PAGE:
We were broke, and I was broken

By C. Worley

 If only there was a place to go for support back then, perhaps my choices would have led to quicker healing and recovery as a family.

 I could not see beyond our troubles. The only light at the end of the tunnel was the train, and it was coming at me at full speed. 

My husband was a gambler and had lost all of our savings, prior to losing his job for being intoxicated at work. I knew nothing of this until one day the electricity was shut off. When I called the electrical company, I learned that our bill hadn’t been paid for three months.

 I was blind-sided, and believed that everything was fine. The biggest problem was, I had never looked at a bill in our home, my husband took care of everything. I didn’t know what we had for investments, what was owing on the house, I was financially ignorant.

When I confronted my husband, he broke down and told me that he hadn’t worked in three months and had been going to the casino every day in hopes of winning back what he had lost -  all of our money.

When my friends and family learned of our situation, they urged me to leave him. I felt so ashamed, lost and broken.  I didn’t know how to handle money and I blamed him for everything.  Months of anguish, fighting and finger pointing eventually led us to a recovery program for my husband’s gambling addition, but we lost our home in the process. We were on the brink of divorce when we were introduced to a life coach, who in turn, introduced us to a financial planner.

 The greatest lesson I learned from our troubled year is, we can’t go it alone. Planning and life management requires skills, and tools we did not have and only by working with professionals, we were able to save our marriage, get in front of our financial problems, and begin the road to recovery as a family and a couple. We were able to save our marriage and begin to build a new life.

On February 4th the Divorce Symposium will have professionals from all disciplines to talk with, answer questions and provide advice on legal, financial, life planning, health and wellness.

Join us for a day of learning. From 8:30 to 4:00, at the Edmonton Expo Centre. $55.00 includes parking, and lunch, and refreshments throughout the day.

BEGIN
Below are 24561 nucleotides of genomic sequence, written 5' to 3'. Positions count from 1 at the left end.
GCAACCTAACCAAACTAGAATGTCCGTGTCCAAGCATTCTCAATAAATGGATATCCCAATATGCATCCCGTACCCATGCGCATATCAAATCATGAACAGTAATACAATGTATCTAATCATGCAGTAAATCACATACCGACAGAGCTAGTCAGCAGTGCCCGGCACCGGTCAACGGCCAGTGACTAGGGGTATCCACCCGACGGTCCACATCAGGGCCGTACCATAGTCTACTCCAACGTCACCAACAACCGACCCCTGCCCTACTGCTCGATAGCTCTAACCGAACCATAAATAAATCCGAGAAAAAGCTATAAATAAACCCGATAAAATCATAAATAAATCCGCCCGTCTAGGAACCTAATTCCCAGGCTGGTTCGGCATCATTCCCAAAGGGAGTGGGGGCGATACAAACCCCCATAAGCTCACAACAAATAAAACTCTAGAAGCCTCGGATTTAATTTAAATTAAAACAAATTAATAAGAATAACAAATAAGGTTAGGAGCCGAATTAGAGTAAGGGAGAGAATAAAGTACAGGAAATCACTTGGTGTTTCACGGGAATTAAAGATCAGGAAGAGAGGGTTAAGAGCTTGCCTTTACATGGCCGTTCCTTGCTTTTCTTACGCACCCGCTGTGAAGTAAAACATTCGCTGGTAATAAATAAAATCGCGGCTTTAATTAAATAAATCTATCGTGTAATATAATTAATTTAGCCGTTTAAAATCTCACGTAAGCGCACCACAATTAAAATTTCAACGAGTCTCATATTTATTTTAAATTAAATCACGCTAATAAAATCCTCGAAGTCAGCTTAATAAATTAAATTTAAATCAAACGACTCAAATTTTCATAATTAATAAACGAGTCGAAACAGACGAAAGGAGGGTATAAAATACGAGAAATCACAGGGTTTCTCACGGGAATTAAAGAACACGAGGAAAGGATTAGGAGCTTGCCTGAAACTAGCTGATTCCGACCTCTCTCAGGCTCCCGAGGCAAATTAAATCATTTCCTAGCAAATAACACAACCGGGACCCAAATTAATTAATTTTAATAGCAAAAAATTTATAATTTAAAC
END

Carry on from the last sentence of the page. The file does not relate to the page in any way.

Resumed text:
Should I stay or should I go?

By S. Carnegie

When I woke up to the fact that I was in a dysfunctional marriage, I waffled and wavered between leaving and staying.  I would talk to myself, “maybe I can get used to this”.  That thought would quickly be replaced with, “I hate it here, and I am growing more resentful each day”. My self-talk usually concluded with, “what will people think if I end another marriage?”

 My husband’s angry demeanor affected my teenage daughter to the point that she packed up and left home, moving to Vancouver with a friend.  He was delighted with her move, and that was the tipping point when I decided I didn’t want this anymore.  But what was I going to do. there wasn’t much in the way of support at the time.

 We don’t realize how damaged we become in an abusive home, until there is enough time and space between the last incident and the peace of a new life. I was fortunate to have found a therapist to work through my feelings and get my life back. This took time and through the course of my therapy, I questioned whether I was doing the right thing by leaving.

 The end of a marriage is not much different than the death of a loved one, there are stages of grief and anger to work through. When I found myself on the other side of the negative emotions, to feel the joy of being free, I knew I was going to be ok.

That was the emotional side of the situation, the financial was another story all together. I wanted to be free from the hurt, so I signed all assets over to my husband for a speedy closure and clean divorce. If I had access to divorce specialists I would have made different choices.

 We don’t have to go it alone, there is happiness, peace and life after divorce.

 The Divorce Symposium in 2017 will be “life’s launching pad” for people like me who are asking themselves the same question I did, “should I stay or should I go?” 


Edmonton Divorce Symposium - February 4th. 2016    All day event $55, includes parking, lunch and refreshments.